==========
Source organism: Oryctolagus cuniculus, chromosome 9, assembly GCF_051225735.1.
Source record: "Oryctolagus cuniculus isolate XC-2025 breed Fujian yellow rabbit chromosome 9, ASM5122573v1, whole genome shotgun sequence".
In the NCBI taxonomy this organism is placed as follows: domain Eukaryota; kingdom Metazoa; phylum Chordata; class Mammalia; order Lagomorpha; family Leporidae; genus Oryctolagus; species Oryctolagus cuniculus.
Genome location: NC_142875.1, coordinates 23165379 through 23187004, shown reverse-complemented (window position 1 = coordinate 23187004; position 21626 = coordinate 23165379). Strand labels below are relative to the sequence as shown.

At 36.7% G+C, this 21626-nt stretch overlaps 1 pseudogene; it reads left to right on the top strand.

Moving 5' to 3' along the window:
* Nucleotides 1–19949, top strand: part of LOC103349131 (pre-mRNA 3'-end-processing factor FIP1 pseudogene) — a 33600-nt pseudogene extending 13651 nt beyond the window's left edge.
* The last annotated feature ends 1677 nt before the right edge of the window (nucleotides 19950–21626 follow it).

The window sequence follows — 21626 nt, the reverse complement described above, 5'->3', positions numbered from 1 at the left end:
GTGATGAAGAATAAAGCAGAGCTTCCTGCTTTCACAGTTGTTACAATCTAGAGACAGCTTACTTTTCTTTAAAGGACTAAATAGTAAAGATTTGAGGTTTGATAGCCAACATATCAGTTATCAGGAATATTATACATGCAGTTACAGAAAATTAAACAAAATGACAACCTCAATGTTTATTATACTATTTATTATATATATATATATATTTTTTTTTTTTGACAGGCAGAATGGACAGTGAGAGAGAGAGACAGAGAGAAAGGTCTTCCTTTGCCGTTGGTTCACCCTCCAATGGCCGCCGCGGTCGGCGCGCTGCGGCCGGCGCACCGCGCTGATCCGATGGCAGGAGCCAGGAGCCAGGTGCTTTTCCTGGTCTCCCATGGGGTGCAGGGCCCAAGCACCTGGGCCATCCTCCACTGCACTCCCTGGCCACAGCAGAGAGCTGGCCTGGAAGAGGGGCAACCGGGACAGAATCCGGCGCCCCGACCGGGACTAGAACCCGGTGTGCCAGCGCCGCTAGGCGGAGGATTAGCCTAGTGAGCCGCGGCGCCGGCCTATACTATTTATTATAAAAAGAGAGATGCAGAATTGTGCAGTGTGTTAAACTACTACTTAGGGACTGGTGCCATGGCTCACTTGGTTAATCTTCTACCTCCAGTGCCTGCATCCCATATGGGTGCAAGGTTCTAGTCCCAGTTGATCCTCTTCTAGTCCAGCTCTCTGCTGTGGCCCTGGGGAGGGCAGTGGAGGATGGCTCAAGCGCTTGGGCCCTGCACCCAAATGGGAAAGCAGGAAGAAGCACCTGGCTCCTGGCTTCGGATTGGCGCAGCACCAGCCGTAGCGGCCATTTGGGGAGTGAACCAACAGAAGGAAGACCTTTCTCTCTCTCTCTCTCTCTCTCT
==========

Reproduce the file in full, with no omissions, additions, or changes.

Source organism: Oryctolagus cuniculus, chromosome 9, assembly GCF_051225735.1.
Source record: "Oryctolagus cuniculus isolate XC-2025 breed Fujian yellow rabbit chromosome 9, ASM5122573v1, whole genome shotgun sequence".
In the NCBI taxonomy this organism is placed as follows: domain Eukaryota; kingdom Metazoa; phylum Chordata; class Mammalia; order Lagomorpha; family Leporidae; genus Oryctolagus; species Oryctolagus cuniculus.
Genome location: NC_142875.1, coordinates 23165379 through 23187004, shown reverse-complemented (window position 1 = coordinate 23187004; position 21626 = coordinate 23165379). Strand labels below are relative to the sequence as shown.

At 36.7% G+C, this 21626-nt stretch overlaps 1 pseudogene; it reads left to right on the top strand.

Moving 5' to 3' along the window:
* Nucleotides 1–19949, top strand: part of LOC103349131 (pre-mRNA 3'-end-processing factor FIP1 pseudogene) — a 33600-nt pseudogene extending 13651 nt beyond the window's left edge.
* The last annotated feature ends 1677 nt before the right edge of the window (nucleotides 19950–21626 follow it).

The window sequence follows — 21626 nt, the reverse complement described above, 5'->3', positions numbered from 1 at the left end:
GTGATGAAGAATAAAGCAGAGCTTCCTGCTTTCACAGTTGTTACAATCTAGAGACAGCTTACTTTTCTTTAAAGGACTAAATAGTAAAGATTTGAGGTTTGATAGCCAACATATCAGTTATCAGGAATATTATACATGCAGTTACAGAAAATTAAACAAAATGACAACCTCAATGTTTATTATACTATTTATTATATATATATATATATTTTTTTTTTTTGACAGGCAGAATGGACAGTGAGAGAGAGAGACAGAGAGAAAGGTCTTCCTTTGCCGTTGGTTCACCCTCCAATGGCCGCCGCGGTCGGCGCGCTGCGGCCGGCGCACCGCGCTGATCCGATGGCAGGAGCCAGGAGCCAGGTGCTTTTCCTGGTCTCCCATGGGGTGCAGGGCCCAAGCACCTGGGCCATCCTCCACTGCACTCCCTGGCCACAGCAGAGAGCTGGCCTGGAAGAGGGGCAACCGGGACAGAATCCGGCGCCCCGACCGGGACTAGAACCCGGTGTGCCAGCGCCGCTAGGCGGAGGATTAGCCTAGTGAGCCGCGGCGCCGGCCTATACTATTTATTATAAAAAGAGAGATGCAGAATTGTGCAGTGTGTTAAACTACTACTTAGGGACTGGTGCCATGGCTCACTTGGTTAATCTTCTACCTCCAGTGCCTGCATCCCATATGGGTGCAAGGTTCTAGTCCCAGTTGATCCTCTTCTAGTCCAGCTCTCTGCTGTGGCCCTGGGGAGGGCAGTGGAGGATGGCTCAAGCGCTTGGGCCCTGCACCCAAATGGGAAAGCAGGAAGAAGCACCTGGCTCCTGGCTTCGGATTGGCGCAGCACCAGCCGTAGCGGCCATTTGGGGAGTGAACCAACAGAAGGAAGACCTTTCTCTCTCTCTCTCTCTCTCTCT